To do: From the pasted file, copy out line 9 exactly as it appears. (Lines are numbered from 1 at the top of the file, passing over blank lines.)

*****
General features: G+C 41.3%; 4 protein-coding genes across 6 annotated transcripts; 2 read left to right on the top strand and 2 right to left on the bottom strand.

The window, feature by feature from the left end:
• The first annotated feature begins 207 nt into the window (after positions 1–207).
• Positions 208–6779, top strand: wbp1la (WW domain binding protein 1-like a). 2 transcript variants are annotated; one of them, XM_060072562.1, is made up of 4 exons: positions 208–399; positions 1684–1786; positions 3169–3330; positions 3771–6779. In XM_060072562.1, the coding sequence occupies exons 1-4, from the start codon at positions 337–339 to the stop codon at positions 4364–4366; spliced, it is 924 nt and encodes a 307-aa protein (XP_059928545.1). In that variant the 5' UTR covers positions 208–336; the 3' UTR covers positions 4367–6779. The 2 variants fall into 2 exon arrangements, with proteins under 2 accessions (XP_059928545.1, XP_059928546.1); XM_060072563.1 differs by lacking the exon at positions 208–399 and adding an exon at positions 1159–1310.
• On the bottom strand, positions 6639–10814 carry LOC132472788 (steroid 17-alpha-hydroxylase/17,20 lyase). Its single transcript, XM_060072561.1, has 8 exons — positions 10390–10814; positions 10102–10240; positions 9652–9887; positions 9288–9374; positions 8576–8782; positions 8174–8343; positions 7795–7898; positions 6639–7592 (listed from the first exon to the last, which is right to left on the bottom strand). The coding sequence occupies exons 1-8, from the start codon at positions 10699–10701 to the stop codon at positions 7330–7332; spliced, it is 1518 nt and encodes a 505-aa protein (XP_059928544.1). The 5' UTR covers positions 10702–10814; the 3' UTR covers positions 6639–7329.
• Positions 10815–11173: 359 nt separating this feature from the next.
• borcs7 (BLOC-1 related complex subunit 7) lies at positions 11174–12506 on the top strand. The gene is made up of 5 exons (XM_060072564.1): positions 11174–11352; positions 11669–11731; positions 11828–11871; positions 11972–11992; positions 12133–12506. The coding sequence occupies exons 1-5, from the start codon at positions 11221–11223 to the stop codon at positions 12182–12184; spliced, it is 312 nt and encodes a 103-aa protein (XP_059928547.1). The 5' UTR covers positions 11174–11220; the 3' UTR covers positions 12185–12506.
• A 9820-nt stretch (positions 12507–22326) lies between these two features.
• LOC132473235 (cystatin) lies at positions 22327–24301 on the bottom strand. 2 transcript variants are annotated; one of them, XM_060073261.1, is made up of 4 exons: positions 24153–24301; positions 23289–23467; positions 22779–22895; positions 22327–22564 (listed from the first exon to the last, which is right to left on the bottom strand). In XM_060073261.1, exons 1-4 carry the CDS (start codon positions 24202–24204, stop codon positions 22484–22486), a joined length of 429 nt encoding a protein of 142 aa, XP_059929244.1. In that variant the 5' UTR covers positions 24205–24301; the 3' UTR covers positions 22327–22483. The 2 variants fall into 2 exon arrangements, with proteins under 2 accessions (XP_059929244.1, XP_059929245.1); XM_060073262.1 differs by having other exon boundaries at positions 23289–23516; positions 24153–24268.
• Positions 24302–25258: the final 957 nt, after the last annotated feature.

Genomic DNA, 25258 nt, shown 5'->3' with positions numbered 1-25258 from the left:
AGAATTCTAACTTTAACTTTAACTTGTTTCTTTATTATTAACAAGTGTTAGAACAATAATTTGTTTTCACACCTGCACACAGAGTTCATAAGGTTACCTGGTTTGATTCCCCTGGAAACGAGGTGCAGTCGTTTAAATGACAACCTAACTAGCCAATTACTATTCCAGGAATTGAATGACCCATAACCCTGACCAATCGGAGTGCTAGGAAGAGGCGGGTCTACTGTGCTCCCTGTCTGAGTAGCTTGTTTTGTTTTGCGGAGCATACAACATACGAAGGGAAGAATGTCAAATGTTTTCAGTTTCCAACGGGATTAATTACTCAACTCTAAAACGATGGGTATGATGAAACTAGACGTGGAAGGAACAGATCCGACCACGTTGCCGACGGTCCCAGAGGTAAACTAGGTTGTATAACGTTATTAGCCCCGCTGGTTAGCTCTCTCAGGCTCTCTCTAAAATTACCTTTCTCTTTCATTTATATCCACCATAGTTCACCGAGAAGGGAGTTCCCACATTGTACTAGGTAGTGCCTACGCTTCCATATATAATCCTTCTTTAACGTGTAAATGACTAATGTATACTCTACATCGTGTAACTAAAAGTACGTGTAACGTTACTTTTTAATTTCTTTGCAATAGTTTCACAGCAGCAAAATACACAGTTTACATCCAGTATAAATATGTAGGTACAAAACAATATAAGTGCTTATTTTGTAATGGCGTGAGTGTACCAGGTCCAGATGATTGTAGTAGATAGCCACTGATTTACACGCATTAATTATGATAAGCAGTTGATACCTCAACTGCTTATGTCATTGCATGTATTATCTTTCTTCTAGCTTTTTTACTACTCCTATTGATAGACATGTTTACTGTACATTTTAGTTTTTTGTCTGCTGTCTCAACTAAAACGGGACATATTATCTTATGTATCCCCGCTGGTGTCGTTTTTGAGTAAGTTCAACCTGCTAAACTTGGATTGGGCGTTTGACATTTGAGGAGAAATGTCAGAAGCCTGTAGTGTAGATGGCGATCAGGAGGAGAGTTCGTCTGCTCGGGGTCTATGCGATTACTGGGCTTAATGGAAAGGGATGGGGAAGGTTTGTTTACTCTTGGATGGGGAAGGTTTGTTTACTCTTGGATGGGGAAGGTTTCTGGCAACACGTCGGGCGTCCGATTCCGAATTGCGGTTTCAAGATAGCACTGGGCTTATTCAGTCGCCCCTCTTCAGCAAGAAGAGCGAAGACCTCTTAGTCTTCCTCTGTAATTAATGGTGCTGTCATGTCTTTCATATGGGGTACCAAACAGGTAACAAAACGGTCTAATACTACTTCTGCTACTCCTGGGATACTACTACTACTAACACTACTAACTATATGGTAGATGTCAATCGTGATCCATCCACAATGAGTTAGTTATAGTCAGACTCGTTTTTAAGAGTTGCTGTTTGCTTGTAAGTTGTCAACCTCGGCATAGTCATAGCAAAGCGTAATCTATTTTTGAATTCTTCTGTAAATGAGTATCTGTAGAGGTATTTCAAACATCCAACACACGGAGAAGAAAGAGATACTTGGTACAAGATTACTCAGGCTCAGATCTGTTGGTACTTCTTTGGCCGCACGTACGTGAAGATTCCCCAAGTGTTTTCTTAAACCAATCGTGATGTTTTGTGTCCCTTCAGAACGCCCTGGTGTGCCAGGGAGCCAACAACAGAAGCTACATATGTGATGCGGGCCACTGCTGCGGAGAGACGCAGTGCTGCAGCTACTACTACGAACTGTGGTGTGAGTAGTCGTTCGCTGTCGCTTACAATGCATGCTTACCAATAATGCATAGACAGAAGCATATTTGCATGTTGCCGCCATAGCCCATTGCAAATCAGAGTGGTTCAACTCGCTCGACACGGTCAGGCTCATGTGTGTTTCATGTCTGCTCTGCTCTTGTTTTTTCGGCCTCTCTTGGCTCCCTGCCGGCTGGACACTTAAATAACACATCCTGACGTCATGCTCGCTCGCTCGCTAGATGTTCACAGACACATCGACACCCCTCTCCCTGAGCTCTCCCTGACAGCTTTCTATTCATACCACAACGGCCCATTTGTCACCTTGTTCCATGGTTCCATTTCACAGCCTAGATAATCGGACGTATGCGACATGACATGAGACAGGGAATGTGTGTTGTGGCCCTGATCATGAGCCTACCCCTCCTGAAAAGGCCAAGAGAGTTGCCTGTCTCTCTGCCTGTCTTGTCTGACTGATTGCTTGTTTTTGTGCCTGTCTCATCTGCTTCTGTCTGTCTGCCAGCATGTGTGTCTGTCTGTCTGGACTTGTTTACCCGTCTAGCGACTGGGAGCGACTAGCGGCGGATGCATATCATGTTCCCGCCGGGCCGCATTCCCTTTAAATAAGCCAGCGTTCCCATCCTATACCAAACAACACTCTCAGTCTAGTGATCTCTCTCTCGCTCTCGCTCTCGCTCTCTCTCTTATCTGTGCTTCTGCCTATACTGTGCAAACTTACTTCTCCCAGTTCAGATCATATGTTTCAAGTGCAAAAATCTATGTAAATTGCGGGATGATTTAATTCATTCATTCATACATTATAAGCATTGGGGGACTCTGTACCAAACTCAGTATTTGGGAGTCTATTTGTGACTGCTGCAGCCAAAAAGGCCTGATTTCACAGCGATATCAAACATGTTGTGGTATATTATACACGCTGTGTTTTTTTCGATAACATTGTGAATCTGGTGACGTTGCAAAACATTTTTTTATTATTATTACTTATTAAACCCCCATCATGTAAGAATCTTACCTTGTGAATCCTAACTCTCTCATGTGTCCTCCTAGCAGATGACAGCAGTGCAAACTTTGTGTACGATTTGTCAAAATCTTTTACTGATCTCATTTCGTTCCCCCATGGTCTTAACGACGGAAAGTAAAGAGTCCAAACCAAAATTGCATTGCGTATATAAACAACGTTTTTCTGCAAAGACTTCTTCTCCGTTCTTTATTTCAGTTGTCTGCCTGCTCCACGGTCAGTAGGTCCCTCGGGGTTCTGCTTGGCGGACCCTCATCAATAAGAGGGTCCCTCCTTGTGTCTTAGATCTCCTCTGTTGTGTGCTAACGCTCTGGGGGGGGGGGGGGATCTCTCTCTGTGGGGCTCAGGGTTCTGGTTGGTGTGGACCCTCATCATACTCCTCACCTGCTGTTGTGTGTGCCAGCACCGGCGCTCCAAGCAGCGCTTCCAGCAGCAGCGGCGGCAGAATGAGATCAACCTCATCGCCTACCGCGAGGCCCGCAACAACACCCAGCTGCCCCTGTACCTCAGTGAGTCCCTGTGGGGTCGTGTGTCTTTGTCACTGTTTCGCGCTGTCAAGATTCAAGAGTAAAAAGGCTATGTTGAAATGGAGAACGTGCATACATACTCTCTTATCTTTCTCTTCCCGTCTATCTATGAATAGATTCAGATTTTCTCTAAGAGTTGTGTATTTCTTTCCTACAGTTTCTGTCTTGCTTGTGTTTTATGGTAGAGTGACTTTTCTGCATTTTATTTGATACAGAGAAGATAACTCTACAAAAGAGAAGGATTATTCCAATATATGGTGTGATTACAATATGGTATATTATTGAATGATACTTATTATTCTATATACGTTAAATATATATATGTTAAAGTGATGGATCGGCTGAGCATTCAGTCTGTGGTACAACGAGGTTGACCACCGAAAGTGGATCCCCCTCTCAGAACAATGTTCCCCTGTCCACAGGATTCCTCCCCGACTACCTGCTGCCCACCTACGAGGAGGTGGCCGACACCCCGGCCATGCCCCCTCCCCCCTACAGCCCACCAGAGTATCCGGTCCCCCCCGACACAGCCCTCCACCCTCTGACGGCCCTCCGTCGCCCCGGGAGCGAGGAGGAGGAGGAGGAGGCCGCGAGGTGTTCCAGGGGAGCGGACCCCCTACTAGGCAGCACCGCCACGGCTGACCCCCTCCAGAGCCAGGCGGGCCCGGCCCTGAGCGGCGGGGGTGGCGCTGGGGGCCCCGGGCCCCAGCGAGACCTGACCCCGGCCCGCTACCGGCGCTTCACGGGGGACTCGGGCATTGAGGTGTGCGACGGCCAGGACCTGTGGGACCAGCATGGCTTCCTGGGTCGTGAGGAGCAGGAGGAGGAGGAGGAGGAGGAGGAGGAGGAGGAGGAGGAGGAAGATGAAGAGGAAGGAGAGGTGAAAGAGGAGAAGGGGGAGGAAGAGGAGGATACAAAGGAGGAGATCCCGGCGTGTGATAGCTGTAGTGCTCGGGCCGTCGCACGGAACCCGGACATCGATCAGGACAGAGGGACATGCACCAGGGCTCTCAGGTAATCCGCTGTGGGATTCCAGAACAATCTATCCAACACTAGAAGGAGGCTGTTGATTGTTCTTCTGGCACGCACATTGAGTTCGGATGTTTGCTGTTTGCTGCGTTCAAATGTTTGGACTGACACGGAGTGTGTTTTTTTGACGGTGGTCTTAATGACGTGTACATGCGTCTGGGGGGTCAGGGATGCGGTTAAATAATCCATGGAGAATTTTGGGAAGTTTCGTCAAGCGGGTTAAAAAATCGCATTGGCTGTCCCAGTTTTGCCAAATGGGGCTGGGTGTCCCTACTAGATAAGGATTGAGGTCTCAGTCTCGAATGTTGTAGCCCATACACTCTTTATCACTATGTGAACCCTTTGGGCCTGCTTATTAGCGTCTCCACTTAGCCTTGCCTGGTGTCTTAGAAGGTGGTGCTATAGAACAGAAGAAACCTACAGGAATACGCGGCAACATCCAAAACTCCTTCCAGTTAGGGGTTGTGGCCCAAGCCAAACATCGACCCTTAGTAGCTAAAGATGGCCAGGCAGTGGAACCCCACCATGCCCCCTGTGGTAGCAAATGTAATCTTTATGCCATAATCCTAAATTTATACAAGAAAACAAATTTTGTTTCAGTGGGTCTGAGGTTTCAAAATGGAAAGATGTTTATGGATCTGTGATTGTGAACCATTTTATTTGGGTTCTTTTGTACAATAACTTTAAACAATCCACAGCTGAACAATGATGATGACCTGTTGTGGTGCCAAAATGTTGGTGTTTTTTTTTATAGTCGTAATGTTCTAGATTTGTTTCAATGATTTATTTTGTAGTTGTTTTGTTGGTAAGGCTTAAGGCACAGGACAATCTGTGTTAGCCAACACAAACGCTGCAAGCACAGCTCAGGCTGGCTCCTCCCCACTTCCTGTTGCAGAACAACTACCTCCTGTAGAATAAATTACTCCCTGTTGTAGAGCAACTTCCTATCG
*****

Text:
• LOC132473235 (cystatin) lies at positions 22327–24301 on the bottom strand. 2 transcript variants are annotated; one of them, XM_060073261.1, is made up of 4 exons: positions 24153–24301; positions 23289–23467; positions 22779–22895; positions 22327–22564 (listed from the first exon to the last, which is right to left on the bottom strand). In XM_060073261.1, exons 1-4 carry the CDS (start codon positions 24202–24204, stop codon positions 22484–22486), a joined length of 429 nt encoding a protein of 142 aa, XP_059929244.1. In that variant the 5' UTR covers positions 24205–24301; the 3' UTR covers positions 22327–22483. The 2 variants fall into 2 exon arrangements, with proteins under 2 accessions (XP_059929244.1, XP_059929245.1); XM_060073262.1 differs by having other exon boundaries at positions 23289–23516; positions 24153–24268.